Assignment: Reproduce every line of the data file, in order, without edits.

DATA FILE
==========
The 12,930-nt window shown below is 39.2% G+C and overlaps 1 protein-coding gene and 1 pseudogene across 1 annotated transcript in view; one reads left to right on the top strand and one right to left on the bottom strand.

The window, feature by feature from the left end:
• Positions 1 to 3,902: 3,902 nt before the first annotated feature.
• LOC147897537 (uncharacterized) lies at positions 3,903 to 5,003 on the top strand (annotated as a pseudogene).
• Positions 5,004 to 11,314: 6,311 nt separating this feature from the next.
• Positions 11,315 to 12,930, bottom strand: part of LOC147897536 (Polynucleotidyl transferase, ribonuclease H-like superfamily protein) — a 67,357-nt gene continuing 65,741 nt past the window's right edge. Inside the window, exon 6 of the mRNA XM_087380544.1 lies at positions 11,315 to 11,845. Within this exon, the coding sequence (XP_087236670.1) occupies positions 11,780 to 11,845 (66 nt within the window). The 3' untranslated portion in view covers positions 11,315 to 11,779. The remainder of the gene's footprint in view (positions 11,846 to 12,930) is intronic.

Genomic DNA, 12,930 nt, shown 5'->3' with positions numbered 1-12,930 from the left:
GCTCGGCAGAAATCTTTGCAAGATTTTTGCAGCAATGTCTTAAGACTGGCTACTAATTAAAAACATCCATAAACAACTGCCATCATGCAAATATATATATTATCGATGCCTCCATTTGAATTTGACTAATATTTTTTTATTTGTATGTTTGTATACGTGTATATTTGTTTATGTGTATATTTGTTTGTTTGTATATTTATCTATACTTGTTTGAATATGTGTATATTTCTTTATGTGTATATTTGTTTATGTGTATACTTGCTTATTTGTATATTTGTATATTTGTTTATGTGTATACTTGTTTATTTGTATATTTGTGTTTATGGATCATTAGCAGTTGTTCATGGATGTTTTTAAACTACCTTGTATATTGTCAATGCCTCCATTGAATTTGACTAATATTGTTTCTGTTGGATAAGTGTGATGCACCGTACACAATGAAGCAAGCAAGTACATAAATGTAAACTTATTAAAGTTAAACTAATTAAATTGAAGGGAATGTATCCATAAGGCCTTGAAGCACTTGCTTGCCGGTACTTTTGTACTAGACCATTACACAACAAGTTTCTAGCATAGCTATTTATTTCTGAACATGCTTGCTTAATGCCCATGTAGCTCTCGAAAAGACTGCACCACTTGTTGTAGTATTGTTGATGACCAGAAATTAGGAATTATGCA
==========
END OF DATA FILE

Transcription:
The 12,930-nt window shown below is 39.2% G+C and overlaps 1 protein-coding gene and 1 pseudogene across 1 annotated transcript in view; one reads left to right on the top strand and one right to left on the bottom strand.

The window, feature by feature from the left end:
• Positions 1 to 3,902: 3,902 nt before the first annotated feature.
• LOC147897537 (uncharacterized) lies at positions 3,903 to 5,003 on the top strand (annotated as a pseudogene).
• Positions 5,004 to 11,314: 6,311 nt separating this feature from the next.
• Positions 11,315 to 12,930, bottom strand: part of LOC147897536 (Polynucleotidyl transferase, ribonuclease H-like superfamily protein) — a 67,357-nt gene continuing 65,741 nt past the window's right edge. Inside the window, exon 6 of the mRNA XM_087380544.1 lies at positions 11,315 to 11,845. Within this exon, the coding sequence (XP_087236670.1) occupies positions 11,780 to 11,845 (66 nt within the window). The 3' untranslated portion in view covers positions 11,315 to 11,779. The remainder of the gene's footprint in view (positions 11,846 to 12,930) is intronic.

Genomic DNA, 12,930 nt, shown 5'->3' with positions numbered 1-12,930 from the left:
GCTCGGCAGAAATCTTTGCAAGATTTTTGCAGCAATGTCTTAAGACTGGCTACTAATTAAAAACATCCATAAACAACTGCCATCATGCAAATATATATATTATCGATGCCTCCATTTGAATTTGACTAATATTTTTTTATTTGTATGTTTGTATACGTGTATATTTGTTTATGTGTATATTTGTTTGTTTGTATATTTATCTATACTTGTTTGAATATGTGTATATTTCTTTATGTGTATATTTGTTTATGTGTATACTTGCTTATTTGTATATTTGTATATTTGTTTATGTGTATACTTGTTTATTTGTATATTTGTGTTTATGGATCATTAGCAGTTGTTCATGGATGTTTTTAAACTACCTTGTATATTGTCAATGCCTCCATTGAATTTGACTAATATTGTTTCTGTTGGATAAGTGTGATGCACCGTACACAATGAAGCAAGCAAGTACATAAATGTAAACTTATTAAAGTTAAACTAATTAAATTGAAGGGAATGTATCCATAAGGCCTTGAAGCACTTGCTTGCCGGTACTTTTGTACTAGACCATTACACAACAAGTTTCTAGCATAGCTATTTATTTCTGAACATGCTTGCTTAATGCCCATGTAGCTCTCGAAAAGACTGCACCACTTGTTGTAGTATTGTTGATGACCAGAAATTAGGAATTATGCA